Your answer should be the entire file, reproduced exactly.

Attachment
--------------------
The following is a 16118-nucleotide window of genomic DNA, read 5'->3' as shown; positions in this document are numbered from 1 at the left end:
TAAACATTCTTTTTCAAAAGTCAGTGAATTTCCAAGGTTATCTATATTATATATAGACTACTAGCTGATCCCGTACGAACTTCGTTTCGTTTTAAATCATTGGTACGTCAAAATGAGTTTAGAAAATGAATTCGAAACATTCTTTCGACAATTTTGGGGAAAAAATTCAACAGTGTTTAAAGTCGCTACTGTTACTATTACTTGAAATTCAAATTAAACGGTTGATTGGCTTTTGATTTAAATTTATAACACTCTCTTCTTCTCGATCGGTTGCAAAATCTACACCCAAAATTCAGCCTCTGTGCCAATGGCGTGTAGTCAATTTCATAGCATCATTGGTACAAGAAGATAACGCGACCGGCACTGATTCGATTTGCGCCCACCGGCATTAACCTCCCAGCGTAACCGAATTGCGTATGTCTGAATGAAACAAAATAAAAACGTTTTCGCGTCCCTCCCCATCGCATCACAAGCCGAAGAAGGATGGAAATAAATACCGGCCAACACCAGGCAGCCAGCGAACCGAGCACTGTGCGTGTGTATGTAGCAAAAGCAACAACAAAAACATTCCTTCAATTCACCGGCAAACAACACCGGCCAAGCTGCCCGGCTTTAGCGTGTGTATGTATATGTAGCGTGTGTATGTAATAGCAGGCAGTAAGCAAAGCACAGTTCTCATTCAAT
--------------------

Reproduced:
The following is a 16118-nucleotide window of genomic DNA, read 5'->3' as shown; positions in this document are numbered from 1 at the left end:
TAAACATTCTTTTTCAAAAGTCAGTGAATTTCCAAGGTTATCTATATTATATATAGACTACTAGCTGATCCCGTACGAACTTCGTTTCGTTTTAAATCATTGGTACGTCAAAATGAGTTTAGAAAATGAATTCGAAACATTCTTTCGACAATTTTGGGGAAAAAATTCAACAGTGTTTAAAGTCGCTACTGTTACTATTACTTGAAATTCAAATTAAACGGTTGATTGGCTTTTGATTTAAATTTATAACACTCTCTTCTTCTCGATCGGTTGCAAAATCTACACCCAAAATTCAGCCTCTGTGCCAATGGCGTGTAGTCAATTTCATAGCATCATTGGTACAAGAAGATAACGCGACCGGCACTGATTCGATTTGCGCCCACCGGCATTAACCTCCCAGCGTAACCGAATTGCGTATGTCTGAATGAAACAAAATAAAAACGTTTTCGCGTCCCTCCCCATCGCATCACAAGCCGAAGAAGGATGGAAATAAATACCGGCCAACACCAGGCAGCCAGCGAACCGAGCACTGTGCGTGTGTATGTAGCAAAAGCAACAACAAAAACATTCCTTCAATTCACCGGCAAACAACACCGGCCAAGCTGCCCGGCTTTAGCGTGTGTATGTATATGTAGCGTGTGTATGTAATAGCAGGCAGTAAGCAAAGCACAGTTCTCATTCAAT